words: Becca Whitson
image: Pam Sorg
You’re finally finished. Take a deep breath; the season is over. You’re so young, just thirteen or fourteen sometimes. You give hours and sweat at those ball fields. You stand there, often looking up as grown men shout at you about a call they think you missed. It’s sad, isn’t it, that the younger the players, the more fired up the coaches and parents are? So you make a bad call in a five-year-old T-ball game and get chewed out by the men who are supposed to show you what a man looks like. That must be confusing. And the stands aren’t any better. Many parents think they know the rules better than you do (and some are right), but they feel it necessary to shout the rules to you from the stands. What? That’s not helpful? And I know sometimes your parents come too. They stand behind the backstop and watch. No pressure, huh? I can’t imagine what it must feel like to have all eyes on you, just waiting on a mistake. I don’t hear people congratulate you for all the good calls you make. Nope, just the ones you miss, at least, according to them.
Your efforts aren’t in vain. We see you stand your ground when others may try to intimidate you. We see you gently line up the four-year-old’s feet when he just can’t figure out what his coaches are telling him to do at the plate. We see you there pre-game, fixing scoreboards and asking nicely if someone will please work it during the game. We see you laughing with the batters when there’s a delay in the game; they think you’re the coolest. We see you move the bats out of the baseline so the kid running home doesn’t trip. We see you come out night after night with a good attitude, giving those little boys your best as they make lifelong memories.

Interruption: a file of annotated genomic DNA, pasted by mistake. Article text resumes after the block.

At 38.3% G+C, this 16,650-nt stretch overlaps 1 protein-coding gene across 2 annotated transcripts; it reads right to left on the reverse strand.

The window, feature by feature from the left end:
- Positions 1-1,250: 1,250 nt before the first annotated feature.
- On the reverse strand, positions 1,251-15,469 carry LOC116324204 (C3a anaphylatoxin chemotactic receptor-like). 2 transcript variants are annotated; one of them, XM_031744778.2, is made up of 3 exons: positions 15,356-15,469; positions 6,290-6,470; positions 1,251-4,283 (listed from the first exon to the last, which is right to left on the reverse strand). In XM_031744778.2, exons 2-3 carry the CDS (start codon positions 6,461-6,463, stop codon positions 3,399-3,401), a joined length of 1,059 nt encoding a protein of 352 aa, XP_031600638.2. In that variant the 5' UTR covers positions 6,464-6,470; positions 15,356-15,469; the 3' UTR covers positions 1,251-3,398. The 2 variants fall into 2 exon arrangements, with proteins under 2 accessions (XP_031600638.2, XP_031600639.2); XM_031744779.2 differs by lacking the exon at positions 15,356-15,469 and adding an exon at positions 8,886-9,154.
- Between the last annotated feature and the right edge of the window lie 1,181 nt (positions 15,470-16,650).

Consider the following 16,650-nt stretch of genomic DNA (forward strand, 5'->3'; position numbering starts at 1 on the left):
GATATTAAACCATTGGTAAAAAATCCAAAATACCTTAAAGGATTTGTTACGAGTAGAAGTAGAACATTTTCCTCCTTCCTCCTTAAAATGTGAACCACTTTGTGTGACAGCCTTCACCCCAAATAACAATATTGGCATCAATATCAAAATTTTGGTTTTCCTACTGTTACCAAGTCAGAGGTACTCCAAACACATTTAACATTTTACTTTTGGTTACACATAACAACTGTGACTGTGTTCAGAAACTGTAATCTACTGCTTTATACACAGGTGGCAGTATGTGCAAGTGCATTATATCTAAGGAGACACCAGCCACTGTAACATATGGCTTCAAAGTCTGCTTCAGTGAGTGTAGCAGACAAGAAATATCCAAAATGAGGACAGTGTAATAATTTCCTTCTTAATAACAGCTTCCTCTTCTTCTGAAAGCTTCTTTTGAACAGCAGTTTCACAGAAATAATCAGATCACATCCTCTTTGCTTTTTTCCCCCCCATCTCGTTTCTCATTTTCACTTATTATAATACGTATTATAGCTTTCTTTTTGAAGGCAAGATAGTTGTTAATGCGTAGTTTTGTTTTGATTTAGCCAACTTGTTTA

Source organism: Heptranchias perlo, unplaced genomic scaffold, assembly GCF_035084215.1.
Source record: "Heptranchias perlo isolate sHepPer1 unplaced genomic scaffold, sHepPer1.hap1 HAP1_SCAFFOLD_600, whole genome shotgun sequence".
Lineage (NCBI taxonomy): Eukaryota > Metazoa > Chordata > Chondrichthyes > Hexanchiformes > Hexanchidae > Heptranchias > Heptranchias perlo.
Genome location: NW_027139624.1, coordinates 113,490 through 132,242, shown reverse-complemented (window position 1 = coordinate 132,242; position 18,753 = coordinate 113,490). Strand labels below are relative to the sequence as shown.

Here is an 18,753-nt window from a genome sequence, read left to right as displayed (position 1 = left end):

We see you.
Here’s the thing: adults aren’t perfect. We’re supposed to show you how to operate in the world, and sometimes we mess that up. Sometimes we act like the five-year-old T-ball game is the World Series. Sometimes we think we must be right, which means you must be wrong. Sometimes we’ve had a long day at work and bring our frustrations to the ball fields. Sometimes when our kid finally gets his first hit but you call him out at first on a close call, we hurt so much for him that it comes out as anger toward you. I’m sorry for all of that, on behalf of all the grown-ups at the ballpark. Please forgive us.
We see you.
Our boys played baseball in the front yard last week, and I heard a little of their conversation. It started like this: “All right, boys, you know the rules. Hats on straight, shirts tucked in…”
They see you, too.
Thank you for your hard work. Thank you for caring for our kids, even when you’re dodging wild pitches and thrown bats. Thank you for your patience when little ones hit the ball and run to third and when the big ones start to think they are major leaguers. Thank you for having the character to look past the adults to do your best for the kids. I see you.
See you next spring.
A Grateful Mom.
WhitsonLife, BeccaWhitson, and MattCWhitson